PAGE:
Don’t Bore Us, Get to the Chorus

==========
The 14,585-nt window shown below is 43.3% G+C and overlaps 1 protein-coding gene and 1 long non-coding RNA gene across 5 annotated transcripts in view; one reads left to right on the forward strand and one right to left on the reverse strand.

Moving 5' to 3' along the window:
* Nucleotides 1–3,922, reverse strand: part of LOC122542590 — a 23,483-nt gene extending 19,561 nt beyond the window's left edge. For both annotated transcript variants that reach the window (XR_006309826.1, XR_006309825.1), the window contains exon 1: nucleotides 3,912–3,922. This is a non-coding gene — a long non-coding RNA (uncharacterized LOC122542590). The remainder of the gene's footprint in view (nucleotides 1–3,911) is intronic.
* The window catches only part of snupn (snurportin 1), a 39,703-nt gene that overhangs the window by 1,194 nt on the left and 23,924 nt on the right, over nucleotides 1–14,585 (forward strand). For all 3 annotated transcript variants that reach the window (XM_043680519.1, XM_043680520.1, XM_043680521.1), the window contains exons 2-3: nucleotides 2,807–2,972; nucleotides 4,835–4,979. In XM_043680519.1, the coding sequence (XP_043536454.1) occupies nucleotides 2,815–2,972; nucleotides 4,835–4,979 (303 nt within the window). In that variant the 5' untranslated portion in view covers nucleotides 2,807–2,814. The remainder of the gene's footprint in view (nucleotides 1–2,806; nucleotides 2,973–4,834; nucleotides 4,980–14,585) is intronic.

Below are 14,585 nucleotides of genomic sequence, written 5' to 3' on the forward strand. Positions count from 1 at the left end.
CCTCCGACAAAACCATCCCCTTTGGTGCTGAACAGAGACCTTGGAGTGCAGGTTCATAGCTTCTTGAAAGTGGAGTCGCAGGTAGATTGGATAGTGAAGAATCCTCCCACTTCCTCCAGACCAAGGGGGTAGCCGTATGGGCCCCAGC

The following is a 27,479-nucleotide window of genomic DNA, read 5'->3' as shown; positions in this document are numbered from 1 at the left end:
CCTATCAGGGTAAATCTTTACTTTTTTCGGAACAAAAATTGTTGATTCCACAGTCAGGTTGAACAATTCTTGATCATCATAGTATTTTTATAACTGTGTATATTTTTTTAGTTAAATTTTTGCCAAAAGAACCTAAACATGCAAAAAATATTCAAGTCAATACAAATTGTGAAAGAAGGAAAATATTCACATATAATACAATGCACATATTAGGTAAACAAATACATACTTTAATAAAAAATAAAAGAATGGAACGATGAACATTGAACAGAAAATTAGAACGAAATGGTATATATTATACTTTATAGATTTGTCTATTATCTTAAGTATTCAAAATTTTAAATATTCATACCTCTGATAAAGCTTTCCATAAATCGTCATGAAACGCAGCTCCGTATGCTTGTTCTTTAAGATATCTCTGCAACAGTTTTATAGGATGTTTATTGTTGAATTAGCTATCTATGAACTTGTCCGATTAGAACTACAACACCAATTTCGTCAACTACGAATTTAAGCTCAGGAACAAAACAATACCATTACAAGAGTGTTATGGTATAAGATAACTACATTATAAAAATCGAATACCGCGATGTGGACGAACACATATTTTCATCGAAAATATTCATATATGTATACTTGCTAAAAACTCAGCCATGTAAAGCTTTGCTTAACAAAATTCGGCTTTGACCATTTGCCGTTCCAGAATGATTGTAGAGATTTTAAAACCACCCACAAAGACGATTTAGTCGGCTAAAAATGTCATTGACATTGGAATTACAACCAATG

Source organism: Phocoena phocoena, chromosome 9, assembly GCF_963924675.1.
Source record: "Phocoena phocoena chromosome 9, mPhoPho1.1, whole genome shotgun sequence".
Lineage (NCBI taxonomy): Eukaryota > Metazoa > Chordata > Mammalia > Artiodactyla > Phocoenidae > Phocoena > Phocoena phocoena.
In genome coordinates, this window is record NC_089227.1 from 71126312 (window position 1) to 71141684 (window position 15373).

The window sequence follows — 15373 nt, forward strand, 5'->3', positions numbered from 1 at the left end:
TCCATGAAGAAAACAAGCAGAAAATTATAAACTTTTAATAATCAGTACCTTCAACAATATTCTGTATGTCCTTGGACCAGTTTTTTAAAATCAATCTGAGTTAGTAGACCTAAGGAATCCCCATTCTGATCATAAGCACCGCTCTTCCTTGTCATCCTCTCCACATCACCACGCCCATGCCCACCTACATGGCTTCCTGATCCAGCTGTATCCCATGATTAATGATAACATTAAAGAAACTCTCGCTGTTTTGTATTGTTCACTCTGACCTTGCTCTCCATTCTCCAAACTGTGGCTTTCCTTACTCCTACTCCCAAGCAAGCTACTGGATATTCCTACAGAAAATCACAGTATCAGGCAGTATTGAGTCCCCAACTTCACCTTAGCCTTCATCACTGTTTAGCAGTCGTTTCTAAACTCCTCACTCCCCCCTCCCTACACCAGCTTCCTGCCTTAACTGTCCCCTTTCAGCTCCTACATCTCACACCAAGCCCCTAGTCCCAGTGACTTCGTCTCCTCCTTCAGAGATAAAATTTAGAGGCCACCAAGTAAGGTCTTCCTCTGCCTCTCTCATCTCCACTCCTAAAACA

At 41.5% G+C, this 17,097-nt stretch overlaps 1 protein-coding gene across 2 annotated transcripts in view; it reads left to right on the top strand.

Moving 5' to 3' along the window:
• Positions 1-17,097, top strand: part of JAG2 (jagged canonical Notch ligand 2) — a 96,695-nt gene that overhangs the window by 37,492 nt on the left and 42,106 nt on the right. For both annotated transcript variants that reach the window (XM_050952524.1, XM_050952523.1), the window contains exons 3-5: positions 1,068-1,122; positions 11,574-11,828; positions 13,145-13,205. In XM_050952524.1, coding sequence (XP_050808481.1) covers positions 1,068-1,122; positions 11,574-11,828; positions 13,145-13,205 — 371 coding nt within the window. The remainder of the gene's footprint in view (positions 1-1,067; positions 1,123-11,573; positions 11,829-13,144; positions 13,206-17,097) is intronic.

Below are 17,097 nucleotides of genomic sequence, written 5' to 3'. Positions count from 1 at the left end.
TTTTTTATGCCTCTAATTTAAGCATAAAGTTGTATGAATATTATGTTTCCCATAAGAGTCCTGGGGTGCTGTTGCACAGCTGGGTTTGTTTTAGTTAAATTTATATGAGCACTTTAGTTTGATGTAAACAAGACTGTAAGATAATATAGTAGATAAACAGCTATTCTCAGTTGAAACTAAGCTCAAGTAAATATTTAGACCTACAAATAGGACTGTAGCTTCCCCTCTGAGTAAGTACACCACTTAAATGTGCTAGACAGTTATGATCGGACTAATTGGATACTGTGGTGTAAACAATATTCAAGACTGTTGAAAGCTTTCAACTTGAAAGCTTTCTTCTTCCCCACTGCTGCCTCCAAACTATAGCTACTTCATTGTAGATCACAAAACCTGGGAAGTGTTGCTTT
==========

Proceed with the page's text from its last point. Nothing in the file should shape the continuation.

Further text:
Despite its reputation as the No. 1 music-industry disruptor of 2019, Lil Nas X’s honky-hop hybrid “Old Town Road” owes a great deal of its success to an age-old formula: the promotion of the chorus from cleanup hitter to leadoff batter. Although its usage has gained considerable traction in the streaming era (when shortened attention spans demand that artists engineer their tracks to elicit love-at-first-click), you can find examples of chorus-verse-chorus songwriting throughout pop history. This playlist provides a brief history of songs in which the first verse is secondary, chronologically charting how the practice has evolved over time. Back in the days of Elvis and The Beatles, it was an instant invitation to get up and dance to the devil’s music. For iconoclastic rockers like Neil Young and The Clash, it was a means of putting their social messaging front and center. At the height of hair metal, bands like Bon Jovi and Twisted Sister put their shout-along refrains up front in anticipation of engaging with their arena-size audiences. And as hip-hop and R&B have become the dominant forms of pop music in the 21st century, it’s becoming increasingly common for artists in the former camp to lure you in with hooks steeped in the latter.